Scientists discover hidden text on a fragment of Dead Sea scrolls
The Dead Sea Scrolls have shed some light on some of the world’s religions and have given archaeologists a glimpse of the past. Recently, a group of researchers made a surprising discovery on one supposedly blank fragment of these scrolls.
Express reports that a group of researchers from the University of Manchester found something unexpected while analyzing several fragments of the Dead Sea Scrolls that appeared to be blank. With the use of multispectral imaging, they found that one particular fragment was revealed to have four lines of text which have yet to be translated. However, one word was recognizable, being Shabbat or sabbath. Another fragment revealed the Hebrew letter for L. The archaeologists that made the discovery are keen on decoding what the text was about.
According to the University of Manchester historian and archaeologist Joan Taylor, “With new techniques for revealing ancient texts now available, I felt we had to know if these letters could be exposed.”
The university also noted that these fragments are authentic after further analysis was made on the pieces in a statement. They said that the fragments were discovered at the excavations at the Qumran caves and did not go through the antiquities market. Archaeologists have yet to find out who the authors of the scrolls were.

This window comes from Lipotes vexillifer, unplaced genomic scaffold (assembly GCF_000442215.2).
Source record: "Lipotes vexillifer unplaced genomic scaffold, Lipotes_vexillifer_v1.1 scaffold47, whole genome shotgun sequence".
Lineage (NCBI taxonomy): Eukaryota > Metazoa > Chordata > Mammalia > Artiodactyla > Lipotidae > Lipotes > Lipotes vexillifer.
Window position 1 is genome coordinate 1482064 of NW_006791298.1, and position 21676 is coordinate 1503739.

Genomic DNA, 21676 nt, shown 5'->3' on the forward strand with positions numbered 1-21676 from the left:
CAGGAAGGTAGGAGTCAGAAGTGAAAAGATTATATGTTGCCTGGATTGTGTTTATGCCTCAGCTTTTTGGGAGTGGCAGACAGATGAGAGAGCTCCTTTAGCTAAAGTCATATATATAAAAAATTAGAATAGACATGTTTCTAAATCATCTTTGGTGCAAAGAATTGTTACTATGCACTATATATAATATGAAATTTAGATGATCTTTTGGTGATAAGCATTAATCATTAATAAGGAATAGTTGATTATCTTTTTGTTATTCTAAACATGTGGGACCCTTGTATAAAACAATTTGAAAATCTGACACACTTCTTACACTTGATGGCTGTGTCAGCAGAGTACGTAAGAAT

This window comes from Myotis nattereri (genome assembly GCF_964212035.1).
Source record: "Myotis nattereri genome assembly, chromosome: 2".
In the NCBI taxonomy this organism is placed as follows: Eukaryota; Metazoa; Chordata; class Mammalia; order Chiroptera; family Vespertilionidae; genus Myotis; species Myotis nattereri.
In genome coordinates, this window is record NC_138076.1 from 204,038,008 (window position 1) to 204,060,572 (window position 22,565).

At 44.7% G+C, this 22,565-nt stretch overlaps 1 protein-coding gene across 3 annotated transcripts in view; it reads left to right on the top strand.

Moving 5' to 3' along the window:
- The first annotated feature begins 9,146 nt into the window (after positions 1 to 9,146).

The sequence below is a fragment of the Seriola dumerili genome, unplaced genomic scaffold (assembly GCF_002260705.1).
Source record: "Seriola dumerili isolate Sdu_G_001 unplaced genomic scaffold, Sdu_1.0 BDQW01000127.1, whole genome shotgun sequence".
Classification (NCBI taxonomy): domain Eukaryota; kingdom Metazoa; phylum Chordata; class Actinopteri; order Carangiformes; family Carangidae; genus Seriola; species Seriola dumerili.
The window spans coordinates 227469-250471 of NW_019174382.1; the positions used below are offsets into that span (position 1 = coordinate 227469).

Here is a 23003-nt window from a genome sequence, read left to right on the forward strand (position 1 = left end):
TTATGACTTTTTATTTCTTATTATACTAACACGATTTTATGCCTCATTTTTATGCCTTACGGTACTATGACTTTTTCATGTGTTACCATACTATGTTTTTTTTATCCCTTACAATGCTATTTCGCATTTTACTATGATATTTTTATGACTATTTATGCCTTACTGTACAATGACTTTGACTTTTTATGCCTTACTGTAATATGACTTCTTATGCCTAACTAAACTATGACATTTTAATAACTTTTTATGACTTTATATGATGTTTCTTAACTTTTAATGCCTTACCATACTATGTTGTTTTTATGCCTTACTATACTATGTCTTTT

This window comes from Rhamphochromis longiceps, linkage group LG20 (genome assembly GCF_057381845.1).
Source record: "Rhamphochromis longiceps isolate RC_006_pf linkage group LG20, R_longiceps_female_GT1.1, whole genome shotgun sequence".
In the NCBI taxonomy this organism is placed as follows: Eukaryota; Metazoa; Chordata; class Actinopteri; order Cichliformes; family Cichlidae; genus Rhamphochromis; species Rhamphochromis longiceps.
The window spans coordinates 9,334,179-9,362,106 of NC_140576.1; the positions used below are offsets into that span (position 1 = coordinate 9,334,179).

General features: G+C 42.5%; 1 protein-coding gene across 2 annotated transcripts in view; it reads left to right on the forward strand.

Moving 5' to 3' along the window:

Speaking of discoveries, archaeologists unearthed a region in South Africa where the first anatomically modern humans existed. This particular region, dating as far back as 11,500 years, is referred to as the Paleo-Agulhas Plain and is found at the very tip of South Africa and is currently submerged in the ocean today. As this Plain is now submerged in the sea today, this would suggest that sea levels at the time were a lot lower and more land was once present.
By recreating the conditions back then, archaeologists were able to put together the existence of the earliest anatomically modern humans. They found that the Paleo-Agulhas plain had a very diverse plant species as well as ecosystems. However, they were surprised to find the lack of remnants belonging to shellfish, which would have been common for a group of humans that lived along the coastline. This means that this group of humans hunted for larger beasts inland.